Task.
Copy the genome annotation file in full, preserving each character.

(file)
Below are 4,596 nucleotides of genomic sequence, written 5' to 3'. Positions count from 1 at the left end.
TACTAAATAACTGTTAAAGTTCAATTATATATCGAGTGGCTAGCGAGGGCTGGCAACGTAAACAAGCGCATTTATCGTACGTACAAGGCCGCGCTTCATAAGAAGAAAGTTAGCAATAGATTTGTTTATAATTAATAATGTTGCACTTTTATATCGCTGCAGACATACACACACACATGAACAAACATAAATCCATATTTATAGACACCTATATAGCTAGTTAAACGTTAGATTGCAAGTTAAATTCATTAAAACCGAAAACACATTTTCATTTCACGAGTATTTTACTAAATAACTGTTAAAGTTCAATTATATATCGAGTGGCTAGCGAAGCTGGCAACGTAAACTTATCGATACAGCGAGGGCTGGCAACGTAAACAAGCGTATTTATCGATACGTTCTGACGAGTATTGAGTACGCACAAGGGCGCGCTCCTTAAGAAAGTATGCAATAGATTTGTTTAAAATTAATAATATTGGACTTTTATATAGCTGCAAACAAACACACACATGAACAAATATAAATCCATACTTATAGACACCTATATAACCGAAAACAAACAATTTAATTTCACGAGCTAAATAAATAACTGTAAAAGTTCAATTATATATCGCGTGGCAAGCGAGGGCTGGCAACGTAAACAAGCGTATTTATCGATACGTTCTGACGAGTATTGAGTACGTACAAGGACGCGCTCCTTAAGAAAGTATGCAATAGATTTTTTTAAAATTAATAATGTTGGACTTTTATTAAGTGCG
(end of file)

Below are 4,596 nucleotides of genomic sequence, written 5' to 3'. Positions count from 1 at the left end.
TACTAAATAACTGTTAAAGTTCAATTATATATCGAGTGGCTAGCGAGGGCTGGCAACGTAAACAAGCGCATTTATCGTACGTACAAGGCCGCGCTTCATAAGAAGAAAGTTAGCAATAGATTTGTTTATAATTAATAATGTTGCACTTTTATATCGCTGCAGACATACACACACACATGAACAAACATAAATCCATATTTATAGACACCTATATAGCTAGTTAAACGTTAGATTGCAAGTTAAATTCATTAAAACCGAAAACACATTTTCATTTCACGAGTATTTTACTAAATAACTGTTAAAGTTCAATTATATATCGAGTGGCTAGCGAAGCTGGCAACGTAAACTTATCGATACAGCGAGGGCTGGCAACGTAAACAAGCGTATTTATCGATACGTTCTGACGAGTATTGAGTACGCACAAGGGCGCGCTCCTTAAGAAAGTATGCAATAGATTTGTTTAAAATTAATAATATTGGACTTTTATATAGCTGCAAACAAACACACACATGAACAAATATAAATCCATACTTATAGACACCTATATAACCGAAAACAAACAATTTAATTTCACGAGCTAAATAAATAACTGTAAAAGTTCAATTATATATCGCGTGGCAAGCGAGGGCTGGCAACGTAAACAAGCGTATTTATCGATACGTTCTGACGAGTATTGAGTACGTACAAGGACGCGCTCCTTAAGAAAGTATGCAATAGATTTTTTTAAAATTAATAATGTTGGACTTTTATTAAGTGCG